How do I choose a dog breed?
Every dog deserves a loving home and we will help you find the best match for your family!
Take our quick quiz to see which breed suits your lifestyle
WHAT COAT WORKS FOR YOU
What kind of coat will your puppy grow into?
- Short coats: These coats don’t tangle or mat, but they do shed heavily twice a year. Examples include Pointers, Weimaraners, and Boxers.
- Mid-length coats: Breeds with this coat will shed heavily twice a year, however, the daily upkeep is usually minimal. Examples include the Tibetan Spaniel, the Brittany, and the Borzoi.
- Double coats: Examples include German Shepherds, Collies, and Australian Shepherds, among others. These breeds have a long undercoat with a short outer coat.
- Long coats: This type of coat is usually silky and flowing, and needs daily brushing. Examples: the Afghan Hound, the Irish, English, and Gordon Setters.
- Curly coats: An example of a breed with this coat is the Poodle. These coats will need regular grooming and haircuts, or professional grooming every 4 to 6 weeks.
- Wire coats: Examples of breeds with this type of coat include the Wire Fox Terrier and the Scottish Terrier. These breeds may need to be clipped every 6 to 8 weeks.
ACTIVITY LEVEL, PERSONALITY, AND TRAINABILITY
Just as there are many different coat types among breeds, the activity level, personality, and trainability of puppies will also vary, depending on the individual puppy.
- High activity level: Cocker Spaniels, Jack Russell Terriers, and Sheepdogs are just a few of the breeds known for high activity levels.
- Less active breeds: Chow Chows, Great Danes, and the Basset Hound are a few examples, usually best-suited for senior citizens, or people with a laid-back lifestyle.
- Personality: Some breeds, such as the Bichon Frise and the Shih Tzu crave being with their owner as much as possible and are best for people who are at home most of the time. Others, like St. Bernard, will bond with their owners but usually don’t feel the need to follow them from room to room.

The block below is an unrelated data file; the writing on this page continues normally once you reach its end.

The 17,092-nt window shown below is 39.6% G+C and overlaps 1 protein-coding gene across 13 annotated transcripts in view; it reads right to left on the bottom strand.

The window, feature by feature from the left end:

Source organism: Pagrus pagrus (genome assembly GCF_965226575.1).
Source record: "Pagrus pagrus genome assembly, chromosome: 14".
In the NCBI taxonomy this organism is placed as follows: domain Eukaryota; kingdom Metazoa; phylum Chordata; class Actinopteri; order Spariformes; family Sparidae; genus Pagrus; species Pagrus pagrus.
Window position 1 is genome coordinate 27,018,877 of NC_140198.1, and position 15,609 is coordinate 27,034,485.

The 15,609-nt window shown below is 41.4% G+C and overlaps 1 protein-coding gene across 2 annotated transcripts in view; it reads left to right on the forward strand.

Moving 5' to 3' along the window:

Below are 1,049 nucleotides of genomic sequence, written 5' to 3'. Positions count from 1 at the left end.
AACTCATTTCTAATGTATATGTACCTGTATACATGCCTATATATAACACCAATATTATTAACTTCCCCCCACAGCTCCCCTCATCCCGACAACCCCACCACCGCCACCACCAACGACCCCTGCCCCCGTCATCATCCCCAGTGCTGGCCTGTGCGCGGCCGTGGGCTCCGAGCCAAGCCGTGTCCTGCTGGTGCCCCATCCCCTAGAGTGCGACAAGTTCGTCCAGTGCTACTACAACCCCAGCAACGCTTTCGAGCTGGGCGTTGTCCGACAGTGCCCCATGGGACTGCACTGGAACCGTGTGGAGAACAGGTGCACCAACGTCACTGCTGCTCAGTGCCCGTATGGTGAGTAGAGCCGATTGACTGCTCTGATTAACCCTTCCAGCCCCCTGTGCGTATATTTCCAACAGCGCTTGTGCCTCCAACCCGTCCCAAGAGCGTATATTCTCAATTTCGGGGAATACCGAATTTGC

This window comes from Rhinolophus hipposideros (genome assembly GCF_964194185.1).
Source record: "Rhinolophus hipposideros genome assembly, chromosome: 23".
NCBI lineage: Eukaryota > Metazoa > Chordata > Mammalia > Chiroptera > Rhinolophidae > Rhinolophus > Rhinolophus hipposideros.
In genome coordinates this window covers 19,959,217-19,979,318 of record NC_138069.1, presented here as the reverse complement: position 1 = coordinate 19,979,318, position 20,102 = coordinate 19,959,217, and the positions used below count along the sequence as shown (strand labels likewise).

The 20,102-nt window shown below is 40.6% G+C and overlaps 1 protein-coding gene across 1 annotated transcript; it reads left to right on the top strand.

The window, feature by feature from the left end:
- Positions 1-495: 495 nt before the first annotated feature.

- Trainability:Every puppy needs training and each will learn differently. However, some breeds are traditionally easier to train, such as the Standard Poodle and the German Shepherd, among others.
Which dog breed is right for me?
Find the perfect dog breed or puppy breed to match your lifestyle
Pastoral group: Highly active
- Bred to herd sheep, cattle, and even reindeer, the pastoral group includes the Border Collie, Old English Sheepdog, and Samoyed.
- They’re very loyal and are the happiest when they’re doing something useful.
Utility group: Dogs who love to do jobs
- This mixed group is made up of dogs that were originally bred for very specific jobs.
- You’ll find some great personalities in this group, including Bulldogs, Schnauzers, and Shih Tzus.
Toy group: Small dogs, big personalities
- If you want plenty of personality in a small package, this type is for you.
- From Yorkshire Terriers to Pomeranians, and Maltese to Pekingese, they’re lively and live happily in a smaller space.
Hound Group: Dogs that love to seek things out
- From Dachshunds to Deerhounds, and Bassets to Beagles, hounds come in every size and shape.
- They’re all skilled at hunting using their eyes or their noses.
Working group: Search, rescue, and guard dogs
- Think Boxer, Mastiff, Husky, Rottweiler, and St. Bernard. These dogs are never happier than when they’re being useful.
- Train them well, and your family will have a friend and protector for life.
Terrier group: Assertive dogs
- These lively little dogs love to dig holes. They have a strong prey instinct and like to have the last word.
- Jack Russell, Fox Terrier, or Staffordshire Bull Terrier could be just right for you if you have plenty of space.
Gun dog group: Dogs who love to fetch
- Setters, Pointers, Labrador, German Shepherd, Golden Retriever, and Spaniels were originally bred to help their owners when they went shooting.
- They’re loyal, love to learn and are (almost) always eager to please. You only need to keep them well exercised.